Mountain chorus frog

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Mountain chorus frog
Scientific classification
Kingdom: Animalia
Phylum: Chordata
Subphylum: Vertebrata
Class: Amphibia
Order: Anura
Family: Hylidae
Genus: Pseudacris
Species: P. brachyphona
Binomial name
Pseudacris brachyphona
(Cope, 1889)

The mountain chorus frog (Pseudacris brachyphona) is a species of frog in the family Hylidae. The species is endemic to the United States. The natural habitats of P. brachyphona are temperate forests, rivers, intermittent rivers, swamps, freshwater marshes, intermittent freshwater marshes, freshwater springs, ponds, open excavations, and canals and ditches. It is threatened by habitat loss.

Physical characteristics[edit]

The mountain chorus frog is a small frog, but an intermediate size for the genus Pseudacris. It is colored different shades of grey or brown, including sorghum brown, deep brownish-drab, or mars brown. It is stocky in the body and broader in the head, which is very close to the structure and size of H. femoralis, the pine woods tree frog. The adult frog grows from 1.0 to 1.4 in (25 to 36 mm) in head and body length. The males are usually between 24 and 32 mm and the females between 27 and 34 mm. The mountain chorus frog has a triangle between the eyes and a white line on the upper lip; the male has a dark throat.

Geographic range and habitat[edit]

The mountain chorus frog can usually be found on the hillsides of southwestern Pennsylvania, western Maryland, southeastern Ohio, eastern Kentucky, West Virginia, northern Alabama, northern Mississippi, and Tennessee. They live on springy hillsides, grassy pools, and ditches, typically distant from water. The wooded hillsides where the frogs live are up to 3,500 feet (1,100 m) in elevation.


The mountain chorus frog has a unique call. It is a faster, higher note, and holds a distinct quality and form. The repetitions are quicker and the pitch higher. It resembles the call of the Pacific Chorus Frog rather closely but is less clearly two syllabled. When a whole chorus of them are heard, one can tell them apart from other groups. The Mountain chorus frog's call has a rate of 50 to 70 times a minute and can be continued for several minutes, though they usually stop in 15 to 20 seconds. This distinct call is rapid and can be heard on a clear night up to a quarter mile away.[1] Their voice has a bit of a nasal quality to it and sounds like a wagon wheel turning that needs oil. It is a harsh, raspy "wreeck" or "reek" sound.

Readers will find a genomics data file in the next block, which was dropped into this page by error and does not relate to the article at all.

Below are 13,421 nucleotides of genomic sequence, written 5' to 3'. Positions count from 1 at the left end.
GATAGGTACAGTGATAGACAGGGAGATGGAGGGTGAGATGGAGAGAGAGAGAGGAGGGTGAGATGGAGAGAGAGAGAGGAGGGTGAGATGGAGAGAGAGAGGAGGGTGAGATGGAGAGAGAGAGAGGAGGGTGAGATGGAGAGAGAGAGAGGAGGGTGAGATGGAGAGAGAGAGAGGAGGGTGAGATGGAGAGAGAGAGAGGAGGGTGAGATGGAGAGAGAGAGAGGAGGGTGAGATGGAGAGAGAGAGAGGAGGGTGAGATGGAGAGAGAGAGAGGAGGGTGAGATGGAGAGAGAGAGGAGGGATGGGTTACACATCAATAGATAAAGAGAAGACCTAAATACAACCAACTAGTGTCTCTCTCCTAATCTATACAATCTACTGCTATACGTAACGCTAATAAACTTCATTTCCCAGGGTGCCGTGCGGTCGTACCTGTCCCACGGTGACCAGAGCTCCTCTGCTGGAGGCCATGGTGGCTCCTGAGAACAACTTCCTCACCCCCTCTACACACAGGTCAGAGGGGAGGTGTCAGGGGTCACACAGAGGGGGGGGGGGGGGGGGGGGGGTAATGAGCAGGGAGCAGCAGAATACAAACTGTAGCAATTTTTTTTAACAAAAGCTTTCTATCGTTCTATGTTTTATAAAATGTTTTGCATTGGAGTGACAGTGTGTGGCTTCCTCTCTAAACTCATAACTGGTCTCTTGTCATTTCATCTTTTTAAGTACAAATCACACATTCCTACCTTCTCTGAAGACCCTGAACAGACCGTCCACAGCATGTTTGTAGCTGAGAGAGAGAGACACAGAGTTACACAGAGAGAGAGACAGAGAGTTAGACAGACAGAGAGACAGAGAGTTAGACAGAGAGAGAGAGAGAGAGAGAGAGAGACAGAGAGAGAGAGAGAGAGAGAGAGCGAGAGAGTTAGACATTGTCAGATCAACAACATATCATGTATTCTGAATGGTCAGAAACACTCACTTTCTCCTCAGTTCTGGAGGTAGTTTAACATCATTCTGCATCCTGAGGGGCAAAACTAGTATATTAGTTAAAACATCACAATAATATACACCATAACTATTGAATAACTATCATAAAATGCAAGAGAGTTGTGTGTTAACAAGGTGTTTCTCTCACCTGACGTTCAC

Mountain chorus frogs are part of the family Hylidae, also known as the tree frogs. Tree frogs are one of the largest families in the order Salientia (also called Anura). Because they are so colorful and have many acrobatic talents, they have been called the "clowns and high-wire artists" of the amphibian world. The almost 500 species of tree frogs are found all over the world, in tropical regions and to the Canadian woods, and Australia. They are found in places where toads are usually found.


The mountain chorus frog breeds in February through April. The female lays eggs in small, shallow bodies of water in the woods or waterways near the woods. If the frog lives near the base of a hill, it will lay eggs in ditches, pools along streams, or springs. The eggs are laid in groups of 10 to 50. They attach to vegetation and total about 500 eggs. The tadpole stage lasts for about 50 to 56 days. Once the tadpoles reach 8 mm, they metamorphose into frogs.


Mountain chorus frogs feed on invertebrates, such as insects, because they do not climb much, and if they do, it is into the weeds to pursue insects.


  1. ^ Wright & Wright, pp. 230-231.

Further reading[edit]

Cope ED. 1889. "The Batrachia of North America". Bull. United States. Nat. Mus. 34: 1-525. (Chorophilus feriarum brachyphonus, new subspecies, p. 341).